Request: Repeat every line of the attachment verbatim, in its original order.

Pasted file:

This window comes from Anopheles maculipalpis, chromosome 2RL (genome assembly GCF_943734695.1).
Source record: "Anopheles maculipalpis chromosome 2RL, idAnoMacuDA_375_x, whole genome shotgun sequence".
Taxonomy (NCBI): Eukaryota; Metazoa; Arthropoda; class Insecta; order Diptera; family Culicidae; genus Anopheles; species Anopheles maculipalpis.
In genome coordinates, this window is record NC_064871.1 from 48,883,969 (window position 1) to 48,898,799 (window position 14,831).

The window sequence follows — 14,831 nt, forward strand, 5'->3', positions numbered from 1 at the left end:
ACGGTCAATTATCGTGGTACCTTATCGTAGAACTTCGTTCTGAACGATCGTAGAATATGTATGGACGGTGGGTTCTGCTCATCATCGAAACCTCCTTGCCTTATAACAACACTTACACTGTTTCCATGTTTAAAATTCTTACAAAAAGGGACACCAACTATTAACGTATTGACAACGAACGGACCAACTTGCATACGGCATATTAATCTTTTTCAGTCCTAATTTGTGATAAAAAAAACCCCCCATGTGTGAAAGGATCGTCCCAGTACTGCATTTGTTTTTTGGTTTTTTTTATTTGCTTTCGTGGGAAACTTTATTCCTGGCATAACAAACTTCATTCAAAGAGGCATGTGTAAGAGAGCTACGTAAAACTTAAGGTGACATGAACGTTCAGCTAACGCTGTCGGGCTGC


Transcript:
This window comes from Anopheles maculipalpis, chromosome 2RL (genome assembly GCF_943734695.1).
Source record: "Anopheles maculipalpis chromosome 2RL, idAnoMacuDA_375_x, whole genome shotgun sequence".
Taxonomy (NCBI): Eukaryota; Metazoa; Arthropoda; class Insecta; order Diptera; family Culicidae; genus Anopheles; species Anopheles maculipalpis.
In genome coordinates, this window is record NC_064871.1 from 48,883,969 (window position 1) to 48,898,799 (window position 14,831).

The window sequence follows — 14,831 nt, forward strand, 5'->3', positions numbered from 1 at the left end:
ACGGTCAATTATCGTGGTACCTTATCGTAGAACTTCGTTCTGAACGATCGTAGAATATGTATGGACGGTGGGTTCTGCTCATCATCGAAACCTCCTTGCCTTATAACAACACTTACACTGTTTCCATGTTTAAAATTCTTACAAAAAGGGACACCAACTATTAACGTATTGACAACGAACGGACCAACTTGCATACGGCATATTAATCTTTTTCAGTCCTAATTTGTGATAAAAAAAACCCCCCATGTGTGAAAGGATCGTCCCAGTACTGCATTTGTTTTTTGGTTTTTTTTATTTGCTTTCGTGGGAAACTTTATTCCTGGCATAACAAACTTCATTCAAAGAGGCATGTGTAAGAGAGCTACGTAAAACTTAAGGTGACATGAACGTTCAGCTAACGCTGTCGGGCTGC